Huntington's disease (HD) is a relentlessly progressive autosomal dominant neurodegenerative disorder characterized by involuntary movements and cognitive decline. HD results from a CAG trinucleotide repeat expansion in the coding region of the huntingtin (htt) gene, and pathogenesis stems from production of htt protein with an expanded polyglutamine tract. We found that the mitochondrial dysfunction and metabolic deficits in HD result from transcriptional dysregulation of peroxisome proliferator-activated receptor [PPAR] gamma coactivator-1 alpha (PGC-????To determine the basis for PGC ???transcription interference in HD, we performed an unbiased screen for htt-interacting protins, and identified PPARs as candidate interactors. When we evaluated the different PPARs, we documented a physical interaction between PPAR? and htt in the cortex of BAC-HD97 transgenic mice, and confirmed that PPAR? is highly expressed in neurons. Mutant htt repressed PPAR? transactivation in neurons from BAC-HD97 mice, but could be rescued by PPAR? agonist treatment or over-expression. These findings formed the basis for our initial R01 project where we proposed to determine the role of the PPAR?-PGC-1? pathway in HD pathogenesis, define the function of PPAR? in the CNS, and test if PPAR? agonist therapy might be a viable treatment paradigm for HD and related disorders. In the last funding cycle, we confirmed the importance of the PPAR?-PGC-1? pathway in HD by documenting that htt physically interacts with PPAR? and represses PPAR? transactivation function to yield mitochondrial dysfunction and neurotoxicity, and determined that transgenic mice expressing dominant-negative PPAR? in the striatum recapitulate HD-like phenotypes. Furthermore, we observed neurological disease phenotypes in mice expressing dominant-negative PPAR?, thereby identifying neurons as a cell type where PPAR? function is essential for homeostasis. Finally, we validated a selective and potent PPAR? agonist, KD3010, as capable of rescuing htt neurotoxicity, and performed a preclinical trial of KD3010 in HD mice, where we documented significant improvements in motor function, neurodegeneration, and survival. In this renewal proposal, we will determine how PPAR? promotes neuroprotection by examining the effects of PPAR? on bioenergetics function, autophagy, and mitochondrial quality control. We will determine how PPAR? counters htt neurotoxicity by defining the cistrome and active regulome of PPAR? in normal neurons and HD neurons, and we will seek the basis for PPAR? neuroprotection by transcriptome analysis of HD mice treated with PPAR? agonist to identify genes and pathways required for PPAR? neuroprotection. To evaluate the contribution of such genes and pathways to PPAR? neuroprotection, we will test if expression modulation of target genes is sufficient to produce rescue in BAC-HD and HD patient neurons, or is capable of preventing rescue by PPAR? agonists.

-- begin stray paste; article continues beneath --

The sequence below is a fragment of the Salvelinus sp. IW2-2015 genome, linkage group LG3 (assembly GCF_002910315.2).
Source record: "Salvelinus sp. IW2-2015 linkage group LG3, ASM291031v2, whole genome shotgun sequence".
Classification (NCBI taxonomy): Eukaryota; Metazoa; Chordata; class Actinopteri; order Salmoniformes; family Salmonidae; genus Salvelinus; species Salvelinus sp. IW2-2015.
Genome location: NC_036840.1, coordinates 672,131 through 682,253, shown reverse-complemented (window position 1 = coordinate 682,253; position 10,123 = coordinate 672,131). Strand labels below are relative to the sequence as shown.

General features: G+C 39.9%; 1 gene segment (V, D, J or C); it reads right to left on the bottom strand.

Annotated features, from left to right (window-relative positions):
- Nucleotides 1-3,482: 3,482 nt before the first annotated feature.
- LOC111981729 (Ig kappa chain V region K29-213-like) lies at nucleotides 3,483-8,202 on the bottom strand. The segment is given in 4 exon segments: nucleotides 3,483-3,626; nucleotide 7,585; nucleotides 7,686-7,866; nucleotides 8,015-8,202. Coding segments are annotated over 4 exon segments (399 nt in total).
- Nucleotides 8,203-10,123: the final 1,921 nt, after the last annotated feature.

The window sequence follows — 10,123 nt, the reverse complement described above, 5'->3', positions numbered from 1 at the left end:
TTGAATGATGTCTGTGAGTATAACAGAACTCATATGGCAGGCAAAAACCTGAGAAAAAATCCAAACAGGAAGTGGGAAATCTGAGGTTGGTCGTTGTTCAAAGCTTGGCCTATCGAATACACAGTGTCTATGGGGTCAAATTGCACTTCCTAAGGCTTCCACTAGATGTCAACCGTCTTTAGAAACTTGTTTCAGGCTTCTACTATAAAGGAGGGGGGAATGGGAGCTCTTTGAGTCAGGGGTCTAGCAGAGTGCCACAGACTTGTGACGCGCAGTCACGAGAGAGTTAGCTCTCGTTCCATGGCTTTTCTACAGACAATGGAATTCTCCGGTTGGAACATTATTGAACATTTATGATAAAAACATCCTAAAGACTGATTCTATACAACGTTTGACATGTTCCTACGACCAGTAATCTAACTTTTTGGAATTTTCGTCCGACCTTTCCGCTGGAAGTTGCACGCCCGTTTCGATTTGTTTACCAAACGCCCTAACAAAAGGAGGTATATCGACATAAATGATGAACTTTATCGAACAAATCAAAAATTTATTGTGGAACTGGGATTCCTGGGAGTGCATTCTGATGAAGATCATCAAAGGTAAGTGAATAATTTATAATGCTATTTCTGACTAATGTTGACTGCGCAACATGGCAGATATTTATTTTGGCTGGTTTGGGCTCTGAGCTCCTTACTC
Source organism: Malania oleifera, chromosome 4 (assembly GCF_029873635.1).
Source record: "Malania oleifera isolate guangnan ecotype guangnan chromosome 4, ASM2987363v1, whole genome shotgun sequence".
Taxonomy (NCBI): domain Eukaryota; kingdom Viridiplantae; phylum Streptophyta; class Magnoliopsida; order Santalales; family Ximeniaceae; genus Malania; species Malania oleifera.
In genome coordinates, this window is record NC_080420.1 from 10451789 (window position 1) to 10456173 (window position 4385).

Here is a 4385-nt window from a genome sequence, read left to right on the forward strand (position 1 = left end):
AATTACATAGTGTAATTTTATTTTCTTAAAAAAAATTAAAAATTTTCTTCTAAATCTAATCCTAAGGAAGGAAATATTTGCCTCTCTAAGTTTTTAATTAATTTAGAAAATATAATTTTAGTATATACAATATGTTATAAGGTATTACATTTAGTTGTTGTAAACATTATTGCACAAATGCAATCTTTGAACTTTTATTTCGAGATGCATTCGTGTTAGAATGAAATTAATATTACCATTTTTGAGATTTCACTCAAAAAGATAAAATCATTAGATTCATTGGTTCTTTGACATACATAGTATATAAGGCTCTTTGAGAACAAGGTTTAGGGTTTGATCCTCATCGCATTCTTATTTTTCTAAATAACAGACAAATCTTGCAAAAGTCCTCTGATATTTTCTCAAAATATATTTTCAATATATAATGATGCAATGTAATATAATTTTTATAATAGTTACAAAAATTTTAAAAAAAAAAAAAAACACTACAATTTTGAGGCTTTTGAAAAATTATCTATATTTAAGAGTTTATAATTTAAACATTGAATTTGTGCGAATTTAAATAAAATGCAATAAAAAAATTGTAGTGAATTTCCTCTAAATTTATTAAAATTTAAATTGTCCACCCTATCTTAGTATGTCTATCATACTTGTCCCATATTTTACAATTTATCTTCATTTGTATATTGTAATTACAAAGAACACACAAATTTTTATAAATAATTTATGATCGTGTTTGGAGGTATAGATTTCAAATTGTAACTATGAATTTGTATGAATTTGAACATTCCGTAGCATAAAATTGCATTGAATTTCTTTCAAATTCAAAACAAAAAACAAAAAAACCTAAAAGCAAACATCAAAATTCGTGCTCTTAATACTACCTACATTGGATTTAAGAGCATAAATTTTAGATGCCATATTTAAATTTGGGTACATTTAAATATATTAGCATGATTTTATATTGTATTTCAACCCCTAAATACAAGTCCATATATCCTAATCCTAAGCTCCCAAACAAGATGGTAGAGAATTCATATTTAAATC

Public Health Relevance